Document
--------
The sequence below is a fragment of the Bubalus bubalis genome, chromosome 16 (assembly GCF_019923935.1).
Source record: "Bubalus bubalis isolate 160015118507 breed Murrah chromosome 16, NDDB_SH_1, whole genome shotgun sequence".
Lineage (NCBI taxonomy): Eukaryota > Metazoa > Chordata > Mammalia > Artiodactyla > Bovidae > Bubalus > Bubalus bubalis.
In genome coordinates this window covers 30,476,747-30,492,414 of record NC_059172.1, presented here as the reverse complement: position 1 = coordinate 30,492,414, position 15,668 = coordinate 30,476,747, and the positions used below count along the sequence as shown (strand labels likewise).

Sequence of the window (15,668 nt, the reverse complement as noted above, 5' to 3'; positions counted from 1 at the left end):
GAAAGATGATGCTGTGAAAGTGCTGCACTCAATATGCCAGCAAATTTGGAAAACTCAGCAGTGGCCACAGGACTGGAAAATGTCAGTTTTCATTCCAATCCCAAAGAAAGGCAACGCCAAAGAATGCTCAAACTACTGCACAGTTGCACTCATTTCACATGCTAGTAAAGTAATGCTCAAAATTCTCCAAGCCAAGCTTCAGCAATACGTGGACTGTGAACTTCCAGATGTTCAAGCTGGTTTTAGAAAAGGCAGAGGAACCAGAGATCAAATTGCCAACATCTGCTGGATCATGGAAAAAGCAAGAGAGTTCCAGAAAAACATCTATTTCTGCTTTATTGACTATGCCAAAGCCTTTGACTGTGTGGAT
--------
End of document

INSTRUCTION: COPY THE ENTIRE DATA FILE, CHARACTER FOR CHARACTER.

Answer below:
The sequence below is a fragment of the Bubalus bubalis genome, chromosome 16 (assembly GCF_019923935.1).
Source record: "Bubalus bubalis isolate 160015118507 breed Murrah chromosome 16, NDDB_SH_1, whole genome shotgun sequence".
Lineage (NCBI taxonomy): Eukaryota > Metazoa > Chordata > Mammalia > Artiodactyla > Bovidae > Bubalus > Bubalus bubalis.
In genome coordinates this window covers 30,476,747-30,492,414 of record NC_059172.1, presented here as the reverse complement: position 1 = coordinate 30,492,414, position 15,668 = coordinate 30,476,747, and the positions used below count along the sequence as shown (strand labels likewise).

Sequence of the window (15,668 nt, the reverse complement as noted above, 5' to 3'; positions counted from 1 at the left end):
GAAAGATGATGCTGTGAAAGTGCTGCACTCAATATGCCAGCAAATTTGGAAAACTCAGCAGTGGCCACAGGACTGGAAAATGTCAGTTTTCATTCCAATCCCAAAGAAAGGCAACGCCAAAGAATGCTCAAACTACTGCACAGTTGCACTCATTTCACATGCTAGTAAAGTAATGCTCAAAATTCTCCAAGCCAAGCTTCAGCAATACGTGGACTGTGAACTTCCAGATGTTCAAGCTGGTTTTAGAAAAGGCAGAGGAACCAGAGATCAAATTGCCAACATCTGCTGGATCATGGAAAAAGCAAGAGAGTTCCAGAAAAACATCTATTTCTGCTTTATTGACTATGCCAAAGCCTTTGACTGTGTGGAT